Daniels v. Securities and Exchange Commission

Filing 4

ORDER denying 3 motion for temporary restraining order. Signed by Judge Steven D. Merryday on 6/30/2017. (AJS)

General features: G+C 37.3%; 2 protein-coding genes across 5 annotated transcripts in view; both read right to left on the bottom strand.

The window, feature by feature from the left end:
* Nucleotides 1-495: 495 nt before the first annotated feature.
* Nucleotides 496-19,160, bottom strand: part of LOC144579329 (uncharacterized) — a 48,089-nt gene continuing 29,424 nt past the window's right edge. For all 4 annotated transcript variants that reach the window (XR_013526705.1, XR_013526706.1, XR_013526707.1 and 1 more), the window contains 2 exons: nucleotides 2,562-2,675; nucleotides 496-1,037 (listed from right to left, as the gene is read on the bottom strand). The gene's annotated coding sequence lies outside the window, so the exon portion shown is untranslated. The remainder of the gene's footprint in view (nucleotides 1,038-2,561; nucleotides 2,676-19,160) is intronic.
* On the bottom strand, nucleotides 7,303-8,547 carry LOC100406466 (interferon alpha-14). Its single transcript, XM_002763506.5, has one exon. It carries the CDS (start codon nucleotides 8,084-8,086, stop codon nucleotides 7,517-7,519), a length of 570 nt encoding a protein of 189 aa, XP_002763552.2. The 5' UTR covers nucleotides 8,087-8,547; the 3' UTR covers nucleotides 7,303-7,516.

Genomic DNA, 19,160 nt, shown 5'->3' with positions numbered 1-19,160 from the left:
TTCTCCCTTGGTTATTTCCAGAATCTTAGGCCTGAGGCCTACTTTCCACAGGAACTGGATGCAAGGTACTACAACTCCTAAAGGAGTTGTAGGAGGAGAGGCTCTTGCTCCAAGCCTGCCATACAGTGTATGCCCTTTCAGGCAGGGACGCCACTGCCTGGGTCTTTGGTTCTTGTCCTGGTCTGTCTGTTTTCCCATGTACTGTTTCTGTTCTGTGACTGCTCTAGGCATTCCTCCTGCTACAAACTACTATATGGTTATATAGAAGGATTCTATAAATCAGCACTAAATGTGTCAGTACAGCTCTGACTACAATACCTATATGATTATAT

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UNITED STATES DISTRICT COURT MIDDLE DISTRICT OF FLORIDA TAMPA DIVISION MICHAEL J. DANIELS, Plaintiff, v. CASE NO. 8:17-cv-1513-T-23AEP SECURITIES AND EXCHANGE COMMISSION, Defendant. ____________________________________/ ORDER Alleging that a Securities and Exchange Commission administrative proceeding violates Article II and the Fifth and Seventh Amendments, Michael J. Daniels sues (Doc. 1) the SEC for declaratory and injunctive relief. Daniels moves (Doc. 3) for a temporary restraining order to “[enjoin] the Commission from carrying out an administrative proceeding against the Plaintiff including but not limited to any subpoena requiring the Plaintiff to testify in Miami, Florida on July 3, 2017.” (Doc. 3 at 2) Daniels states that “the Commission has deposed all other individuals that are friends and family of the Plaintiff in Tampa, Florida or by telephonic means.” (Doc. 1 at 3). The SEC’s Rules of Practice permit subpoenaing a person and establish the procedure through which the person can request quashing or modifying the subpoena. Under Section 201.232(e)(1), the person must request within fifteen days of service of the subpoena that an SEC administrative law judge quash or modify the subpoena.* If an administrative law judge denies the requested relief, the person must appeal to the SEC. If the SEC affirms the administrative law judge’s denial, 15 U.S.C. § 78y(a)(1) permits appealing only to a United States Court of Appeals. In the Securities Exchange Act, “Congress sought to foreclose district court review of administrative proceedings.” Hill v. Securities and Exchange Commission, 825 F.3d 1236, 1242 (11th Cir. 2016). Because Daniels fails to allege the exhaustion of an administrative remedy, because a district court cannot quash or modify an SEC subpoena issued under the SEC’s Rules of Practice, and because Daniels fails to comply with Local Rule 4.05,** the motion (Doc. 3) for a temporary restraining order is DENIED. ORDERED in Tampa, Florida, on June 30, 2017. Section 201.233(i)(1) states that “[a]n objection to an error or irregularity in a deposition notice is waived unless promptly served in writing on the party giving the notice.” Neither Daniels’s complaint nor his motion for a temporary restraining order allege or argue that Daniels timely objected to the deposition notice. * Local Rule 4.05(b)(2) states that a motion for a temporary restraining order “must be supported by allegations of specific facts shown in the verified complaint or accompanying affidavits . . . not only that the moving party is threatened with irreparable injury, but that such injury is so imminent that notice and a hearing on the application for preliminary injunction is impractical if not impossible.” Under Local Rule 4.05(b)(4), a motion for a temporary restraining order must address the likelihood of success on the merits and “the irreparable nature of the threatened injury and the reason that notice cannot be given.” Daniels fails to allege facts demonstrating that the purported irreparable injury is “so imminent” that providing the SEC with notice and a hearing is “impractical, if not impossible.” ** -2-

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